Radikal Readings: The Sound of Things Falling

Almost everything I read about Colombia prior to my trip there was about the narcos, drug trafficking and Pablo Escobar. I have read Gabriel Garcia Marquez, but was looking for a novel set in every day, true life stories of Colombians. Juan Gabriel Vásquez was the first name that came up other than Marquez when I did a search of Colombian authors and I am so glad I decided to pick up his novel The Sound of Things Falling.

The novel is set in Bogotá and centers around Antonio Yammara. The entire story is tied closely to Colombia’s past and how it effected past and current generations of children. It’s a deeply personal story that makes you almost feel uncomfortable at times. When Antonio’s life changes after witnessing a friend – Ricardo Laverde’s murder (and getting injured in the process), the novel takes you on a harrowing journey through his PTSD, grief, the past, and lives falling apart. The tale takes you through Laverde’s past – one that Antonio is compelled to uncover.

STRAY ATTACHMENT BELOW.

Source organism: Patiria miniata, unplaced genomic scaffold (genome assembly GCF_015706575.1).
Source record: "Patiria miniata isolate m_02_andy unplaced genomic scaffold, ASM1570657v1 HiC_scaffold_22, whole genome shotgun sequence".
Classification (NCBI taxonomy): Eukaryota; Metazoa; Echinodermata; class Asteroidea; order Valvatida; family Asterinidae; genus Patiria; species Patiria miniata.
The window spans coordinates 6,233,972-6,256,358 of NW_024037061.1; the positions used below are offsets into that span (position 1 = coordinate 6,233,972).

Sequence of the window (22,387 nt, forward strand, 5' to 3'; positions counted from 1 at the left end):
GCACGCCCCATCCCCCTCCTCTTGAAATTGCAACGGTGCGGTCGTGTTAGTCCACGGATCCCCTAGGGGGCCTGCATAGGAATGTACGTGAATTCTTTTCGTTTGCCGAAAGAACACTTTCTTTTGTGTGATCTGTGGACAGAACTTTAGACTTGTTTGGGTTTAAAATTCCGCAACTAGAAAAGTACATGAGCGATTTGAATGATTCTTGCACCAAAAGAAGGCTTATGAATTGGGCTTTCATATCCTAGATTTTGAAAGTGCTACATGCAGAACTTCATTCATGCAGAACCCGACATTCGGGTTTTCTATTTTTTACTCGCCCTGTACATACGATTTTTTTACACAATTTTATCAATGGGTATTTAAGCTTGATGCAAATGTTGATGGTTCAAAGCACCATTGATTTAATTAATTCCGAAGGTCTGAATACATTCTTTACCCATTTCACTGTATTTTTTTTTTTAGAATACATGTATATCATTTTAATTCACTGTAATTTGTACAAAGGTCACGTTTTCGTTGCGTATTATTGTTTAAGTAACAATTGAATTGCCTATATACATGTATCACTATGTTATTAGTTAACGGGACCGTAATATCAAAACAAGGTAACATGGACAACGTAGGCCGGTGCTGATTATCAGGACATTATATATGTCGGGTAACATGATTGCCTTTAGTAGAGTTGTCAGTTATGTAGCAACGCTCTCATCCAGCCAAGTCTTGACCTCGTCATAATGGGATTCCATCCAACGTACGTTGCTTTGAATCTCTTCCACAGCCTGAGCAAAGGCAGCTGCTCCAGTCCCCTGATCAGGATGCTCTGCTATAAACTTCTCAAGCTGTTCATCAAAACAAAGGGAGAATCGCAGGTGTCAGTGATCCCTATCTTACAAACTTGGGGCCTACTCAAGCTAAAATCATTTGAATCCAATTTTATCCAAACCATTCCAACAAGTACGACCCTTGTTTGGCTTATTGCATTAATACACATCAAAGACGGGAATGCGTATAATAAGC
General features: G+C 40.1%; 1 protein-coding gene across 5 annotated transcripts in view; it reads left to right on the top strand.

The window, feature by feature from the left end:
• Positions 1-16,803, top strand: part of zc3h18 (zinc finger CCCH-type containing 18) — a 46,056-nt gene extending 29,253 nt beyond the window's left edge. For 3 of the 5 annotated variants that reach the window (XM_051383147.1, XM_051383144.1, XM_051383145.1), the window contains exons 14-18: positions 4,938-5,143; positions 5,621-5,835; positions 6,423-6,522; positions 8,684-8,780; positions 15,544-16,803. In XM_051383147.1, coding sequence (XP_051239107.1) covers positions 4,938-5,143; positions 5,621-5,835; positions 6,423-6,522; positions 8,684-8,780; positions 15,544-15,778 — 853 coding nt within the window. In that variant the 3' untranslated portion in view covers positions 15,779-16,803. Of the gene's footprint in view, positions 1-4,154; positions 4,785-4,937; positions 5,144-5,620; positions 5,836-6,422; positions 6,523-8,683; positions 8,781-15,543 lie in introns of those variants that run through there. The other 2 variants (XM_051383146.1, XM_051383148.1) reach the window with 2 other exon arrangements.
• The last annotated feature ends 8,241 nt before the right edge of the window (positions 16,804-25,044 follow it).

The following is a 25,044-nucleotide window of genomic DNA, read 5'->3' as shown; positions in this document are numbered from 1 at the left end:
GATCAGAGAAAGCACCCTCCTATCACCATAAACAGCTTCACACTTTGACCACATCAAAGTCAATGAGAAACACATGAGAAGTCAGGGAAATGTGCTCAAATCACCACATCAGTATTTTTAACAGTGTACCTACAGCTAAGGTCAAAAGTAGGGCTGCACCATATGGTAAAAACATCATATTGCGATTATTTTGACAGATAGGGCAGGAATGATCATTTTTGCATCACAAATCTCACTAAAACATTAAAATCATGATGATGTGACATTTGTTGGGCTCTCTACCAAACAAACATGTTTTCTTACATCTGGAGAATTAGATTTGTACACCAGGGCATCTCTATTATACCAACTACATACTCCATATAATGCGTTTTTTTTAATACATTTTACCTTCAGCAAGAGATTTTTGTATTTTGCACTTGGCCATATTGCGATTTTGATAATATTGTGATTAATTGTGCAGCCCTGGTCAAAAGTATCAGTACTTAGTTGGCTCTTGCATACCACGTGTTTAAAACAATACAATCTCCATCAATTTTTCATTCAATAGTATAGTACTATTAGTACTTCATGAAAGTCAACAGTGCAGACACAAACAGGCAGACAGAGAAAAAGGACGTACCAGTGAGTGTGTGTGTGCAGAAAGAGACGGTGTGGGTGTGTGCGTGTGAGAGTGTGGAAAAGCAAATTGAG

A review I read said it perfectly: This is a quiet novel depicting the solitary interior life of a ruined generation. It’s intimate and eloquent. Heartbreaking and so lonely. One can’t help but feel melancholy after finishing this book. It gave me the story of Colombia’s people (in fiction) that I was craving. I’m looking forward to reading more of Vasquez’s work that is already awaiting me on my bookshelf.

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